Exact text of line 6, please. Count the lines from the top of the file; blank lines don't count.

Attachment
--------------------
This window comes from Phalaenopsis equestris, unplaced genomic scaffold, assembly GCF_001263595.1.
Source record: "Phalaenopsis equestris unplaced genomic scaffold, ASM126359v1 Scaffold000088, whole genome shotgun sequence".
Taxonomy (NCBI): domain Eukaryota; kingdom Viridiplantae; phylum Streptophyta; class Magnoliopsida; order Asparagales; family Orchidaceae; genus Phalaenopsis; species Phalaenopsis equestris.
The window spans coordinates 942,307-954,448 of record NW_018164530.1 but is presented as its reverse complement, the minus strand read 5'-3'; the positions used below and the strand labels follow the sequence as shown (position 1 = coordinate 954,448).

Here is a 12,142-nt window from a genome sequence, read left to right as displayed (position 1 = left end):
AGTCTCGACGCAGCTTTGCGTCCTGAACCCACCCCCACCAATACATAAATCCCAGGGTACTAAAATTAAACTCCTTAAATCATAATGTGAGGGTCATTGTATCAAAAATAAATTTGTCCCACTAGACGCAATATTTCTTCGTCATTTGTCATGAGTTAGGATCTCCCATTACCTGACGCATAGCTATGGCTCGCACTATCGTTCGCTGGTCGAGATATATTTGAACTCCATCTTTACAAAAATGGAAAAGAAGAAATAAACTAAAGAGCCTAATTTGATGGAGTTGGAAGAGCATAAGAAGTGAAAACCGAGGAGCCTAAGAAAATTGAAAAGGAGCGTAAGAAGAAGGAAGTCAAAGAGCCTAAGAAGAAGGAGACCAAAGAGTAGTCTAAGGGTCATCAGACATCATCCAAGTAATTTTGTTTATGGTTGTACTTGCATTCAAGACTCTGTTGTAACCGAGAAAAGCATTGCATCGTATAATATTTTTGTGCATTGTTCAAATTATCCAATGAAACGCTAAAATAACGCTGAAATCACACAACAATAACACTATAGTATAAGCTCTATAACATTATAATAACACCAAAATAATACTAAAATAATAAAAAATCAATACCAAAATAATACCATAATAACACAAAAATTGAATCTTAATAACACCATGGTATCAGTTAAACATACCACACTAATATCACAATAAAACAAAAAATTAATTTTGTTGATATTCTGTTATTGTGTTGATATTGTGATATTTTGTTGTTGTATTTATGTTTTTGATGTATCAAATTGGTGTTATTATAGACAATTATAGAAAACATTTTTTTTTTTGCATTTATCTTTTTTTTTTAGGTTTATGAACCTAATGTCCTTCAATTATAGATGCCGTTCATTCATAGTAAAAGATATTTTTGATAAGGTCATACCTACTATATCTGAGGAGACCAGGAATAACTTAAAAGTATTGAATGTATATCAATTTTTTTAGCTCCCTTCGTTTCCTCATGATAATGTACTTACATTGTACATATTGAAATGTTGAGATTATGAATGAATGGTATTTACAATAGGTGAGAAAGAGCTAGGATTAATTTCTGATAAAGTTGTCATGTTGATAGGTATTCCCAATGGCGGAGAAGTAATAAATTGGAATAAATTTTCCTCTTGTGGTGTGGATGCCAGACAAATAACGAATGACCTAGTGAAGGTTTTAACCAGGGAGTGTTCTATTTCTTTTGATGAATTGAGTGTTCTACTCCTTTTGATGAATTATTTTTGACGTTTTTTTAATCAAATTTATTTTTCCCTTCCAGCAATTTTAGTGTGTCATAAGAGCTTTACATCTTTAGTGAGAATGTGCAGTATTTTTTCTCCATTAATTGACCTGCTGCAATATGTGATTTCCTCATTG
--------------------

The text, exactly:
AGTCTCGACGCAGCTTTGCGTCCTGAACCCACCCCCACCAATACATAAATCCCAGGGTACTAAAATTAAACTCCTTAAATCATAATGTGAGGGTCATTGTATCAAAAATAAATTTGTCCCACTAGACGCAATATTTCTTCGTCATTTGTCATGAGTTAGGATCTCCCATTACCTGACGCATAGCTATGGCTCGCACTATCGTTCGCTGGTCGAGATATATTTGAACTCCATCTTTACAAAAATGGAAAAGAAGAAATAAACTAAAGAGCCTAATTTGATGGAGTTGGAAGAGCATAAGAAGTGAAAACCGAGGAGCCTAAGAAAATTGAAAAGGAGCGTAAGAAGAAGGAAGTCAAAGAGCCTAAGAAGAAGGAGACCAAAGAGTAGTCTAAGGGTCATCAGACATCATCCAAGTAATTTTGTTTATGGTTGTACTTGCATTCAAGACTCTGTTGTAACCGAGAAAAGCATTGCATCGTATAATATTTTTGTGCATTGTTCAAATTATCCAATGAAACGCTAAAATAACGCTGAAATCACACAACAATAACACTATAGTATAAGCTCTATAACATTATAATAACACCAAAATAATACTAAAATAATAAAAAATCAATACCAAAATAATACCATAATAACACAAAAATTGAATCTTAATAACACCATGGTATCAGTTAAACATACCACACTAATATCACAATAAAACAAAAAATTAATTTTGTTGATATTCTGTTATTGTGTTGATATTGTGATATTTTGTTGTTGTATTTATGTTTTTGATGTATCAAATTGGTGTTATTATAGACAATTATAGAAAACATTTTTTTTTTTGCATTTATCTTTTTTTTTTAGGTTTATGAACCTAATGTCCTTCAATTATAGATGCCGTTCATTCATAGTAAAAGATATTTTTGATAAGGTCATACCTACTATATCTGAGGAGACCAGGAATAACTTAAAAGTATTGAATGTATATCAATTTTTTTAGCTCCCTTCGTTTCCTCATGATAATGTACTTACATTGTACATATTGAAATGTTGAGATTATGAATGAATGGTATTTACAATAGGTGAGAAAGAGCTAGGATTAATTTCTGATAAAGTTGTCATGTTGATAGGTATTCCCAATGGCGGAGAAGTAATAAATTGGAATAAATTTTCCTCTTGTGGTGTGGATGCCAGACAAATAACGAATGACCTAGTGAAGGTTTTAACCAGGGAGTGTTCTATTTCTTTTGATGAATTGAGTGTTCTACTCCTTTTGATGAATTATTTTTGACGTTTTTTTAATCAAATTTATTTTTCCCTTCCAGCAATTTTAGTGTGTCATAAGAGCTTTACATCTTTAGTGAGAATGTGCAGTATTTTTTCTCCATTAATTGACCTGCTGCAATATGTGATTTCCTCATTG